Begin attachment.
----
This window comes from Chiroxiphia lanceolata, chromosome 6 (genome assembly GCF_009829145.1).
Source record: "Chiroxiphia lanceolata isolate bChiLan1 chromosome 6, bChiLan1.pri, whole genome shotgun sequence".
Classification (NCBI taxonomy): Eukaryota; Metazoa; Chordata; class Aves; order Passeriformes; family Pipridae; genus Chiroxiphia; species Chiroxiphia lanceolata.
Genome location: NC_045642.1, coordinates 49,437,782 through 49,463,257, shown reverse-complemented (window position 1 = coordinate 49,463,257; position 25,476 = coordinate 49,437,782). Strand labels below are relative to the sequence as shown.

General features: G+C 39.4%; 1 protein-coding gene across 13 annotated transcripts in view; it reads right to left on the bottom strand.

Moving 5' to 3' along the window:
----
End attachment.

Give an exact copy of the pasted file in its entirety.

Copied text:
This window comes from Chiroxiphia lanceolata, chromosome 6 (genome assembly GCF_009829145.1).
Source record: "Chiroxiphia lanceolata isolate bChiLan1 chromosome 6, bChiLan1.pri, whole genome shotgun sequence".
Classification (NCBI taxonomy): Eukaryota; Metazoa; Chordata; class Aves; order Passeriformes; family Pipridae; genus Chiroxiphia; species Chiroxiphia lanceolata.
Genome location: NC_045642.1, coordinates 49,437,782 through 49,463,257, shown reverse-complemented (window position 1 = coordinate 49,463,257; position 25,476 = coordinate 49,437,782). Strand labels below are relative to the sequence as shown.

General features: G+C 39.4%; 1 protein-coding gene across 13 annotated transcripts in view; it reads right to left on the bottom strand.

Moving 5' to 3' along the window: